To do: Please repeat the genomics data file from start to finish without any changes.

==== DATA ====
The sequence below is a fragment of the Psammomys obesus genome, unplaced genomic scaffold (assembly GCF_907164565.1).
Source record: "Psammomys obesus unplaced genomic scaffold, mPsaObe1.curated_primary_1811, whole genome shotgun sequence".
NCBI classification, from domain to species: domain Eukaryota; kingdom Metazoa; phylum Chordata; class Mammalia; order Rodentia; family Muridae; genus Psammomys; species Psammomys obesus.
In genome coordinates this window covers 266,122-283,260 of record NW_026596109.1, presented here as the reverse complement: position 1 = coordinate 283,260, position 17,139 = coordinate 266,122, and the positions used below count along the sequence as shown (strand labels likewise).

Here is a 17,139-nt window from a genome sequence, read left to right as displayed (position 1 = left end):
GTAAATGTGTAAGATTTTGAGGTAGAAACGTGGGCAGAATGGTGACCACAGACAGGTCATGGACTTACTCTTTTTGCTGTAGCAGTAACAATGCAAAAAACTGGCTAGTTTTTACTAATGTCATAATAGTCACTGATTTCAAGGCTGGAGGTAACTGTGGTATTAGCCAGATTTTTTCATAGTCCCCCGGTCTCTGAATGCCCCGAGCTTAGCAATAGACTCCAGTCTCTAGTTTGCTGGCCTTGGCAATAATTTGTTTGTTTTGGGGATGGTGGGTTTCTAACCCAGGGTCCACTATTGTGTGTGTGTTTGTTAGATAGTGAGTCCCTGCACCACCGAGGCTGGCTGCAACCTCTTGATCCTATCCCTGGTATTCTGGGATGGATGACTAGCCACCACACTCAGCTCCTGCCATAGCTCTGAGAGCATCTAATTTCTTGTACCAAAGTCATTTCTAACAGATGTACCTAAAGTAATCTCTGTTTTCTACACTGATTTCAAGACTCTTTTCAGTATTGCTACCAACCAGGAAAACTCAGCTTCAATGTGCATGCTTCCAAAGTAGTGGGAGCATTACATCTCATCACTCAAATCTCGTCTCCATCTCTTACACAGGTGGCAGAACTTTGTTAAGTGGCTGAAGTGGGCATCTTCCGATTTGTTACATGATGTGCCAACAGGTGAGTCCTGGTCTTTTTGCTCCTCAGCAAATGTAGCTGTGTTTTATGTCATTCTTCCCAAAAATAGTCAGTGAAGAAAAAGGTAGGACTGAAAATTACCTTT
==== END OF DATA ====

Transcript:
The sequence below is a fragment of the Psammomys obesus genome, unplaced genomic scaffold (assembly GCF_907164565.1).
Source record: "Psammomys obesus unplaced genomic scaffold, mPsaObe1.curated_primary_1811, whole genome shotgun sequence".
NCBI classification, from domain to species: domain Eukaryota; kingdom Metazoa; phylum Chordata; class Mammalia; order Rodentia; family Muridae; genus Psammomys; species Psammomys obesus.
In genome coordinates this window covers 266,122-283,260 of record NW_026596109.1, presented here as the reverse complement: position 1 = coordinate 283,260, position 17,139 = coordinate 266,122, and the positions used below count along the sequence as shown (strand labels likewise).

Here is a 17,139-nt window from a genome sequence, read left to right as displayed (position 1 = left end):
GTAAATGTGTAAGATTTTGAGGTAGAAACGTGGGCAGAATGGTGACCACAGACAGGTCATGGACTTACTCTTTTTGCTGTAGCAGTAACAATGCAAAAAACTGGCTAGTTTTTACTAATGTCATAATAGTCACTGATTTCAAGGCTGGAGGTAACTGTGGTATTAGCCAGATTTTTTCATAGTCCCCCGGTCTCTGAATGCCCCGAGCTTAGCAATAGACTCCAGTCTCTAGTTTGCTGGCCTTGGCAATAATTTGTTTGTTTTGGGGATGGTGGGTTTCTAACCCAGGGTCCACTATTGTGTGTGTGTTTGTTAGATAGTGAGTCCCTGCACCACCGAGGCTGGCTGCAACCTCTTGATCCTATCCCTGGTATTCTGGGATGGATGACTAGCCACCACACTCAGCTCCTGCCATAGCTCTGAGAGCATCTAATTTCTTGTACCAAAGTCATTTCTAACAGATGTACCTAAAGTAATCTCTGTTTTCTACACTGATTTCAAGACTCTTTTCAGTATTGCTACCAACCAGGAAAACTCAGCTTCAATGTGCATGCTTCCAAAGTAGTGGGAGCATTACATCTCATCACTCAAATCTCGTCTCCATCTCTTACACAGGTGGCAGAACTTTGTTAAGTGGCTGAAGTGGGCATCTTCCGATTTGTTACATGATGTGCCAACAGGTGAGTCCTGGTCTTTTTGCTCCTCAGCAAATGTAGCTGTGTTTTATGTCATTCTTCCCAAAAATAGTCAGTGAAGAAAAAGGTAGGACTGAAAATTACCTTT